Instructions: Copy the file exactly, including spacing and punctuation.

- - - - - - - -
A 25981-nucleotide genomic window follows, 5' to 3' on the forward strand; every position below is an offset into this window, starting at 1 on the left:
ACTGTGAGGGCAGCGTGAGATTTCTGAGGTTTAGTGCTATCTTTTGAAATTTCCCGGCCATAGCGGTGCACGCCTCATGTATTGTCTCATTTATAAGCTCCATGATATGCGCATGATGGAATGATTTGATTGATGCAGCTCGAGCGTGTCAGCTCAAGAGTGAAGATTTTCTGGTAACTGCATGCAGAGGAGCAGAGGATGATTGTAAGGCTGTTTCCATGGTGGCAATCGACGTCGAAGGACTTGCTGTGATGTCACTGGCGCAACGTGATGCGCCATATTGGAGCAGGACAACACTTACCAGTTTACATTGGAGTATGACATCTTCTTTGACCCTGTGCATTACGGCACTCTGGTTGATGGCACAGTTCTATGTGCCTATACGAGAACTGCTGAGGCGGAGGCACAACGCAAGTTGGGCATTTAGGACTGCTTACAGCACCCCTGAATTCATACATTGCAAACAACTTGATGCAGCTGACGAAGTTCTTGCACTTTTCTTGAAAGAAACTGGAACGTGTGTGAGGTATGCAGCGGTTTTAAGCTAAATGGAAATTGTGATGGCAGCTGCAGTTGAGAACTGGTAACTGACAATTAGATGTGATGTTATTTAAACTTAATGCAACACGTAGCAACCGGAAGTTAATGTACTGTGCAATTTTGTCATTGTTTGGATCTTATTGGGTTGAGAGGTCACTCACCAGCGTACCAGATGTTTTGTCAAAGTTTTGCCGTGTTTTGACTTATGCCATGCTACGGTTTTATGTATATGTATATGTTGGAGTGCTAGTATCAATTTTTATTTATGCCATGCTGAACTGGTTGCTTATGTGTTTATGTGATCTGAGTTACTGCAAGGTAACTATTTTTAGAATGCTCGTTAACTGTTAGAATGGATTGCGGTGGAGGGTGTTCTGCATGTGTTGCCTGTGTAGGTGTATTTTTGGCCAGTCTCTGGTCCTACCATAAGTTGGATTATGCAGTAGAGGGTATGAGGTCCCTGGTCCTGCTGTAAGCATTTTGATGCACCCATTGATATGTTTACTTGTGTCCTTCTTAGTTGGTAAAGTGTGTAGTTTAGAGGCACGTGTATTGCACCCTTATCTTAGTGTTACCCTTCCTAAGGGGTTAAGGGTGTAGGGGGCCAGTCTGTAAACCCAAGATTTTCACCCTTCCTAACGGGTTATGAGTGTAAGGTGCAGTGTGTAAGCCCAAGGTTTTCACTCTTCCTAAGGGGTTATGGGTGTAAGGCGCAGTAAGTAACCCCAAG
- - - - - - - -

A 25981-nucleotide genomic window follows, 5' to 3' on the forward strand; every position below is an offset into this window, starting at 1 on the left:
ACTGTGAGGGCAGCGTGAGATTTCTGAGGTTTAGTGCTATCTTTTGAAATTTCCCGGCCATAGCGGTGCACGCCTCATGTATTGTCTCATTTATAAGCTCCATGATATGCGCATGATGGAATGATTTGATTGATGCAGCTCGAGCGTGTCAGCTCAAGAGTGAAGATTTTCTGGTAACTGCATGCAGAGGAGCAGAGGATGATTGTAAGGCTGTTTCCATGGTGGCAATCGACGTCGAAGGACTTGCTGTGATGTCACTGGCGCAACGTGATGCGCCATATTGGAGCAGGACAACACTTACCAGTTTACATTGGAGTATGACATCTTCTTTGACCCTGTGCATTACGGCACTCTGGTTGATGGCACAGTTCTATGTGCCTATACGAGAACTGCTGAGGCGGAGGCACAACGCAAGTTGGGCATTTAGGACTGCTTACAGCACCCCTGAATTCATACATTGCAAACAACTTGATGCAGCTGACGAAGTTCTTGCACTTTTCTTGAAAGAAACTGGAACGTGTGTGAGGTATGCAGCGGTTTTAAGCTAAATGGAAATTGTGATGGCAGCTGCAGTTGAGAACTGGTAACTGACAATTAGATGTGATGTTATTTAAACTTAATGCAACACGTAGCAACCGGAAGTTAATGTACTGTGCAATTTTGTCATTGTTTGGATCTTATTGGGTTGAGAGGTCACTCACCAGCGTACCAGATGTTTTGTCAAAGTTTTGCCGTGTTTTGACTTATGCCATGCTACGGTTTTATGTATATGTATATGTTGGAGTGCTAGTATCAATTTTTATTTATGCCATGCTGAACTGGTTGCTTATGTGTTTATGTGATCTGAGTTACTGCAAGGTAACTATTTTTAGAATGCTCGTTAACTGTTAGAATGGATTGCGGTGGAGGGTGTTCTGCATGTGTTGCCTGTGTAGGTGTATTTTTGGCCAGTCTCTGGTCCTACCATAAGTTGGATTATGCAGTAGAGGGTATGAGGTCCCTGGTCCTGCTGTAAGCATTTTGATGCACCCATTGATATGTTTACTTGTGTCCTTCTTAGTTGGTAAAGTGTGTAGTTTAGAGGCACGTGTATTGCACCCTTATCTTAGTGTTACCCTTCCTAAGGGGTTAAGGGTGTAGGGGGCCAGTCTGTAAACCCAAGATTTTCACCCTTCCTAACGGGTTATGAGTGTAAGGTGCAGTGTGTAAGCCCAAGGTTTTCACTCTTCCTAAGGGGTTATGGGTGTAAGGCGCAGTAAGTAACCCCAAG